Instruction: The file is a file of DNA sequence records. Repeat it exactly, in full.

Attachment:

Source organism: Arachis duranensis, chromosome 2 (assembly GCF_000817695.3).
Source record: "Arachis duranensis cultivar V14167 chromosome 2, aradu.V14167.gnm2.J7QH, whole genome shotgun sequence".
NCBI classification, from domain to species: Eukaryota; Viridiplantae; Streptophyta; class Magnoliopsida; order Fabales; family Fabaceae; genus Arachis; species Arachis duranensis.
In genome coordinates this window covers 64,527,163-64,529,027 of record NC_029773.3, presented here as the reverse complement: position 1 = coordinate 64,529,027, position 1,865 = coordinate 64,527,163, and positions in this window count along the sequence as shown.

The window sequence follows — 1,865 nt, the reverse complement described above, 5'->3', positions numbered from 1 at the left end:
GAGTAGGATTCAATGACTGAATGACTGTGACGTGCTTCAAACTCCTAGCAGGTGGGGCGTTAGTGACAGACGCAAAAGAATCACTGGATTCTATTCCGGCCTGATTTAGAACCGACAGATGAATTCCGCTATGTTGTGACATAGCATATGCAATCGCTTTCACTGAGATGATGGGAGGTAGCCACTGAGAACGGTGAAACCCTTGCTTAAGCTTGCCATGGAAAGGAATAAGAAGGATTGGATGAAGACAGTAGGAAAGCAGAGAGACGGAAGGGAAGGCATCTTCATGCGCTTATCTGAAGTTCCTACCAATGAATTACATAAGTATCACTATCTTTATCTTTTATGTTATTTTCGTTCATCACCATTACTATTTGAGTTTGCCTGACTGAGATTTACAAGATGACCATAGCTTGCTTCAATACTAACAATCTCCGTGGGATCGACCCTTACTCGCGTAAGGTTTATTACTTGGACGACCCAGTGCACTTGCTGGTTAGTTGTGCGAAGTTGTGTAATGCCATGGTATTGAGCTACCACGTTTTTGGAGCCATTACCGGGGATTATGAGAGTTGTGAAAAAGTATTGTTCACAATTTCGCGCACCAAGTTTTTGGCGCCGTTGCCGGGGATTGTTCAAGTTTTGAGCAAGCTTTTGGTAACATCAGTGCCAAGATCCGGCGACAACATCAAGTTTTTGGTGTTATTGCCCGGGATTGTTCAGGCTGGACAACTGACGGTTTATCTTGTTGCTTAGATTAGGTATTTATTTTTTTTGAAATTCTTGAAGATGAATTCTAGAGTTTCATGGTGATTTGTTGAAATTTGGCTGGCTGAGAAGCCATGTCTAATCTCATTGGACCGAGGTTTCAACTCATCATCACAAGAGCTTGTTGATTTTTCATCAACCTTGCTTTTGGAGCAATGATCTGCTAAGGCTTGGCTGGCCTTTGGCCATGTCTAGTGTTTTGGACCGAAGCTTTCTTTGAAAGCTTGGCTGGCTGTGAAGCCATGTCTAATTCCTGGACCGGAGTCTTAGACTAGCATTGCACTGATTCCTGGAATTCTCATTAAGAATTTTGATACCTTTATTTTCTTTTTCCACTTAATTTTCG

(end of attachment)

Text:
Source organism: Arachis duranensis, chromosome 2 (assembly GCF_000817695.3).
Source record: "Arachis duranensis cultivar V14167 chromosome 2, aradu.V14167.gnm2.J7QH, whole genome shotgun sequence".
NCBI classification, from domain to species: Eukaryota; Viridiplantae; Streptophyta; class Magnoliopsida; order Fabales; family Fabaceae; genus Arachis; species Arachis duranensis.
In genome coordinates this window covers 64,527,163-64,529,027 of record NC_029773.3, presented here as the reverse complement: position 1 = coordinate 64,529,027, position 1,865 = coordinate 64,527,163, and positions in this window count along the sequence as shown.

The window sequence follows — 1,865 nt, the reverse complement described above, 5'->3', positions numbered from 1 at the left end:
GAGTAGGATTCAATGACTGAATGACTGTGACGTGCTTCAAACTCCTAGCAGGTGGGGCGTTAGTGACAGACGCAAAAGAATCACTGGATTCTATTCCGGCCTGATTTAGAACCGACAGATGAATTCCGCTATGTTGTGACATAGCATATGCAATCGCTTTCACTGAGATGATGGGAGGTAGCCACTGAGAACGGTGAAACCCTTGCTTAAGCTTGCCATGGAAAGGAATAAGAAGGATTGGATGAAGACAGTAGGAAAGCAGAGAGACGGAAGGGAAGGCATCTTCATGCGCTTATCTGAAGTTCCTACCAATGAATTACATAAGTATCACTATCTTTATCTTTTATGTTATTTTCGTTCATCACCATTACTATTTGAGTTTGCCTGACTGAGATTTACAAGATGACCATAGCTTGCTTCAATACTAACAATCTCCGTGGGATCGACCCTTACTCGCGTAAGGTTTATTACTTGGACGACCCAGTGCACTTGCTGGTTAGTTGTGCGAAGTTGTGTAATGCCATGGTATTGAGCTACCACGTTTTTGGAGCCATTACCGGGGATTATGAGAGTTGTGAAAAAGTATTGTTCACAATTTCGCGCACCAAGTTTTTGGCGCCGTTGCCGGGGATTGTTCAAGTTTTGAGCAAGCTTTTGGTAACATCAGTGCCAAGATCCGGCGACAACATCAAGTTTTTGGTGTTATTGCCCGGGATTGTTCAGGCTGGACAACTGACGGTTTATCTTGTTGCTTAGATTAGGTATTTATTTTTTTTGAAATTCTTGAAGATGAATTCTAGAGTTTCATGGTGATTTGTTGAAATTTGGCTGGCTGAGAAGCCATGTCTAATCTCATTGGACCGAGGTTTCAACTCATCATCACAAGAGCTTGTTGATTTTTCATCAACCTTGCTTTTGGAGCAATGATCTGCTAAGGCTTGGCTGGCCTTTGGCCATGTCTAGTGTTTTGGACCGAAGCTTTCTTTGAAAGCTTGGCTGGCTGTGAAGCCATGTCTAATTCCTGGACCGGAGTCTTAGACTAGCATTGCACTGATTCCTGGAATTCTCATTAAGAATTTTGATACCTTTATTTTCTTTTTCCACTTAATTTTCG